- If one agent at the agency rejects your work, can you submit to another, or are submissions shared within the company?

You MUST do your research at this step. If you do not adhere to their guidelines, there is a good chance that they will disregard your submission. When they are receiving dozens of submissions each week, they can be choosy about which ones they read. Also, make sure that you have all of your standard documents prepared in advance. For more on this, check out my Hub on submitting queries to publishers: https://toughnickel.com/self-employment/How-To-Submit-Your-Book-to-Publishers.

Source

Next Steps

Be sure to follow the agency and agents that you are submitting to on social media. Make sure your news feeds are full of #MSWL posts for future submissions and show that you care about the company and what it has to say.

Keep track of your submissions on an online spreadsheet or handwritten list (I do both). Mark down when you receive a response on your queries. Don’t forget to write down the name of the agent along with the name of their company. Review this list before submitting to any new companies. You don’t want to waste your time submitting to an agent who has already rejected you or to a company that does not allow for multiple submissions. Some responses will be sent within 24 hours. Others take days, weeks, or even months, if they respond at all.

An agent will usually tell you in their guidelines whether or not to expect a response from them. Some encourage you to follow up if you don’t hear within an allotted time frame. Others tell you to consider it a rejection after a certain date. Mark down the follow up dates if you intend to follow up with a specific agent. Otherwise, do as they say and mark it as a rejection if this date passes.

Do not be afraid of rejection, especially about the content of a rejection. While it would be nice to get some feedback, you don’t need to be worried about an agent bashing your work in their response. They will tell you up front that they don’t have time to give detailed reasons as to why they are not accepting your work. However, they typically put a positive spin on the rejection, encouraging you to submit elsewhere or letting you know that another agent may feel differently than they do. They understand the frustrations of the business and won’t make a point of twisting the knife with harsh criticism. So, be prepared for many gentle letdowns.

Have you tried the Manuscript Wish List to find agents?

See results

Conclusion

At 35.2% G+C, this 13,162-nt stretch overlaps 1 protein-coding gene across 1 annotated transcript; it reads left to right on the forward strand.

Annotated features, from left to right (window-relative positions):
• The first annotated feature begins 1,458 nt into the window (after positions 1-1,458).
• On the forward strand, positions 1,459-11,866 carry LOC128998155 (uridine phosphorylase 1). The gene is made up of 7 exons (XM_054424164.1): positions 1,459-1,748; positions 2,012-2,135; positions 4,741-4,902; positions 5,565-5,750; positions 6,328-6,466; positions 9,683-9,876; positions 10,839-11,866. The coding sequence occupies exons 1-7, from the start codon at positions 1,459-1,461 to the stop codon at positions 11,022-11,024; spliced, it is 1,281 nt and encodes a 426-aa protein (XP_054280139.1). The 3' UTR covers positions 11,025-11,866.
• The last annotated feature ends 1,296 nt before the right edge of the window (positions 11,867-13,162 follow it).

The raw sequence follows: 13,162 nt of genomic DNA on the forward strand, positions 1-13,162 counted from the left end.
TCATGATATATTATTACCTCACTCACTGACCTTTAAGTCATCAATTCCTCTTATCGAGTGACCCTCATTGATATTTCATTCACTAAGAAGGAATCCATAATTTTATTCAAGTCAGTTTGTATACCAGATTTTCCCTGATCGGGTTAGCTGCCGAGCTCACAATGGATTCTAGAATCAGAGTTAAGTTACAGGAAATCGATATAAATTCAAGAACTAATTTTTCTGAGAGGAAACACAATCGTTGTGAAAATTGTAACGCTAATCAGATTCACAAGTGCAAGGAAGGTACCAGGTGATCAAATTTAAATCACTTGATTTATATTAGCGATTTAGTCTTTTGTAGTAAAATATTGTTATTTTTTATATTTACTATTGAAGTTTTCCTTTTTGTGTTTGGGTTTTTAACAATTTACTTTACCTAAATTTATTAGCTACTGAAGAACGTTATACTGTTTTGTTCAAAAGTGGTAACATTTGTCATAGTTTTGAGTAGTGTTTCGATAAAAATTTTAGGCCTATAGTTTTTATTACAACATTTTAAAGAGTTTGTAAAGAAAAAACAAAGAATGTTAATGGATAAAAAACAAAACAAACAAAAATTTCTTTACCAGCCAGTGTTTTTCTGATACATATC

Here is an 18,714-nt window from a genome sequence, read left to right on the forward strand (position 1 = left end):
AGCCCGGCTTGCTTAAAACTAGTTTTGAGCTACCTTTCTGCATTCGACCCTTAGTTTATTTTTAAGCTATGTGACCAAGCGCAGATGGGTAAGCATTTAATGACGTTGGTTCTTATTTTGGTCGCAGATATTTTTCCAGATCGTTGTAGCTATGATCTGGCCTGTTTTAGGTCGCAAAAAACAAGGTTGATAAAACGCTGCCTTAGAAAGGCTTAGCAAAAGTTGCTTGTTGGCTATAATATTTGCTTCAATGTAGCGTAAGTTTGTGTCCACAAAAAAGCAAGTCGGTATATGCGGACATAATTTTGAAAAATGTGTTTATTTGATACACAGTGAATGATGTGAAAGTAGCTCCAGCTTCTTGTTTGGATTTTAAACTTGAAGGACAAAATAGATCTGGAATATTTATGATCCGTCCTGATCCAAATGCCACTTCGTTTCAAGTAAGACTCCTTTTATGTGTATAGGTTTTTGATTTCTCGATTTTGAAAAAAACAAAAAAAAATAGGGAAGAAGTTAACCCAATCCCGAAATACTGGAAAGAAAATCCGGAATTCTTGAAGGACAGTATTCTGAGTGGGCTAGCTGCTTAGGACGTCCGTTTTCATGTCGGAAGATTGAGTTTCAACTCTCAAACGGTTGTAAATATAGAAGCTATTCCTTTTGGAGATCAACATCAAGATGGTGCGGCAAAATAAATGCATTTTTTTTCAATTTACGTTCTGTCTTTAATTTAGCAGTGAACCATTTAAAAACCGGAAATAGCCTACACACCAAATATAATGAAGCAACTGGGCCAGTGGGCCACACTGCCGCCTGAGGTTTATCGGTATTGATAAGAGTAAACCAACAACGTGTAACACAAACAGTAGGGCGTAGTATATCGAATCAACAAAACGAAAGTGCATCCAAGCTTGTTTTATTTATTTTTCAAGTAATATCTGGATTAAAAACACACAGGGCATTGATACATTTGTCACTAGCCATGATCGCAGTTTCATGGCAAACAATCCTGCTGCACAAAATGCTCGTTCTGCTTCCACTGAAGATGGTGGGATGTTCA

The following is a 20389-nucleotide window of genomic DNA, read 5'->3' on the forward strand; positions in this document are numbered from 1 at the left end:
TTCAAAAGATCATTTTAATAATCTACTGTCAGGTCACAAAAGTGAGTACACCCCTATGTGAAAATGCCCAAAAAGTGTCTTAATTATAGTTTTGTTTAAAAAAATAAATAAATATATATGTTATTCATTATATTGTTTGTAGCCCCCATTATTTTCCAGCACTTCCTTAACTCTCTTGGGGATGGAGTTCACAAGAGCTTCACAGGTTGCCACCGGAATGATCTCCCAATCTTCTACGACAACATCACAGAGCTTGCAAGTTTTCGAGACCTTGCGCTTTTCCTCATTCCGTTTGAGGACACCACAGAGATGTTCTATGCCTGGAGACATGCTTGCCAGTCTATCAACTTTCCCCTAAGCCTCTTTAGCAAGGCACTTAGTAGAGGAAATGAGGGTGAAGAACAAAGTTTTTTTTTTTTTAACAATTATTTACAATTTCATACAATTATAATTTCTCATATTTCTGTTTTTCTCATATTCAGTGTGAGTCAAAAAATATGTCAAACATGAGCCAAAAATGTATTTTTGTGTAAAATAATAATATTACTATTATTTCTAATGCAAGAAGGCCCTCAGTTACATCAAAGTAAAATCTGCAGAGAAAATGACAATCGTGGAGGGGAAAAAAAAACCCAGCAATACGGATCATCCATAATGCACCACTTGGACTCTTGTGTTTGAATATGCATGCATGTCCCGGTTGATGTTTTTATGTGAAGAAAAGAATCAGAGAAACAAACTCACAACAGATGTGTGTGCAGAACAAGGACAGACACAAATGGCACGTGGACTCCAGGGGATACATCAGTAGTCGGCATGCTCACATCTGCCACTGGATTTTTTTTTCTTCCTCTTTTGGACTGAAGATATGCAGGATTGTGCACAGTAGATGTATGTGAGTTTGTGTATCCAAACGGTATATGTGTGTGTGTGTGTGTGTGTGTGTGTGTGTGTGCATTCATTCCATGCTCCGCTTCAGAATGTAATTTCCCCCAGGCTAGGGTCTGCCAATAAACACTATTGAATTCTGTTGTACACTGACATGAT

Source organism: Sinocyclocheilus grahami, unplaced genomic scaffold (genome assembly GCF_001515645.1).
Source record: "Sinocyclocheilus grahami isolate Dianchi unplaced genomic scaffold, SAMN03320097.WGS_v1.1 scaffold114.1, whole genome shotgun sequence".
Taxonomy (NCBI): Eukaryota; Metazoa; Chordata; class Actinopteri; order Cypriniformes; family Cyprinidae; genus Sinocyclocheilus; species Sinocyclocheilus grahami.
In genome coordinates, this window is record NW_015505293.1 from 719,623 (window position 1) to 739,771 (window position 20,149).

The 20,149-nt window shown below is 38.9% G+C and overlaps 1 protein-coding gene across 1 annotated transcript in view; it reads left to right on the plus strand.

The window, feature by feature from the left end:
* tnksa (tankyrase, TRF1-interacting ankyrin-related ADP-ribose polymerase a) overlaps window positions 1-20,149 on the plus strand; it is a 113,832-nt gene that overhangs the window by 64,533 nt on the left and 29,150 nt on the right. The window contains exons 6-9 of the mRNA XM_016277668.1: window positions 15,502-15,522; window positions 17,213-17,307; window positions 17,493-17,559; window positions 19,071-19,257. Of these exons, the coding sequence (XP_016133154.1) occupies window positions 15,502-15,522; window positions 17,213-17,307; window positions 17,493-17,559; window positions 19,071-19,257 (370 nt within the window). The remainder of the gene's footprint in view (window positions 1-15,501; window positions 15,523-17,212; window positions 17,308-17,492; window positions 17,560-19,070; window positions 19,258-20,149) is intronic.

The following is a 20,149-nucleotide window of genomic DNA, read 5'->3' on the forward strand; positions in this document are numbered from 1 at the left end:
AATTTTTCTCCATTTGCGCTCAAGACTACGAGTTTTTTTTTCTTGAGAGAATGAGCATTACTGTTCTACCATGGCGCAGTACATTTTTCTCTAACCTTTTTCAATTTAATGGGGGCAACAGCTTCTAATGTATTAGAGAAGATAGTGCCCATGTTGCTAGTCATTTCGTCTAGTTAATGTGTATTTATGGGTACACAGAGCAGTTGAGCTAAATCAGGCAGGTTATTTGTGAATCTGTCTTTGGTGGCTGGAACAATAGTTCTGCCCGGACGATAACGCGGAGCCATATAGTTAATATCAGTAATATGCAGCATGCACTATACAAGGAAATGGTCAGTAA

Querying agents can be time consuming, frustrating, and takes away from your valuable writing time, usually spent scrolling through your social media feeds instead of actually writing, but that’s a hurdle for another day. Hopefully, these tips will shorten the hunt and help to keep you organized along the way. Be ready for an agent to ask you for your full manuscript, and don’t get discouraged if you keep receiving rejection letters. This is ultimately a lottery of finding the perfect agent looking for your exact work at the right time. It takes a lot for the stars to line up, and realize that you are one in a stack of submission that agents are reading every day, and they can only take on so many clients at a time.

You have to play to win, though, and you have to keep trying as long as there are agents to query. I’ve even been able to find agents who accept self-published submissions for my previous works. So, the longer you explore the world of the Manuscript Wish List, the more opportunities will arise.

Questions & Answers

    Comments

      0 of 8192 characters used
      Post Comment

      • Kristen Howe profile image

        Kristen Howe 

        7 months ago from Northeast Ohio

        I use it all the time. The same for the Twitter hash tag. I've gotten one request so far from it.

      • Laura335 profile imageAUTHOR

        Laura Smith 

        7 months ago from Pittsburgh, PA

        Oh good. I hope it's helpful.

      • poppyr profile image

        Poppy 

        7 months ago from Tokyo, Japan

        Good article, and I actually own the book you've posted!

      working

      This website uses cookies

      As a user in the EEA, your approval is needed on a few things. To provide a better website experience, owlcation.com uses cookies (and other similar technologies) and may collect, process, and share personal data. Please choose which areas of our service you consent to our doing so.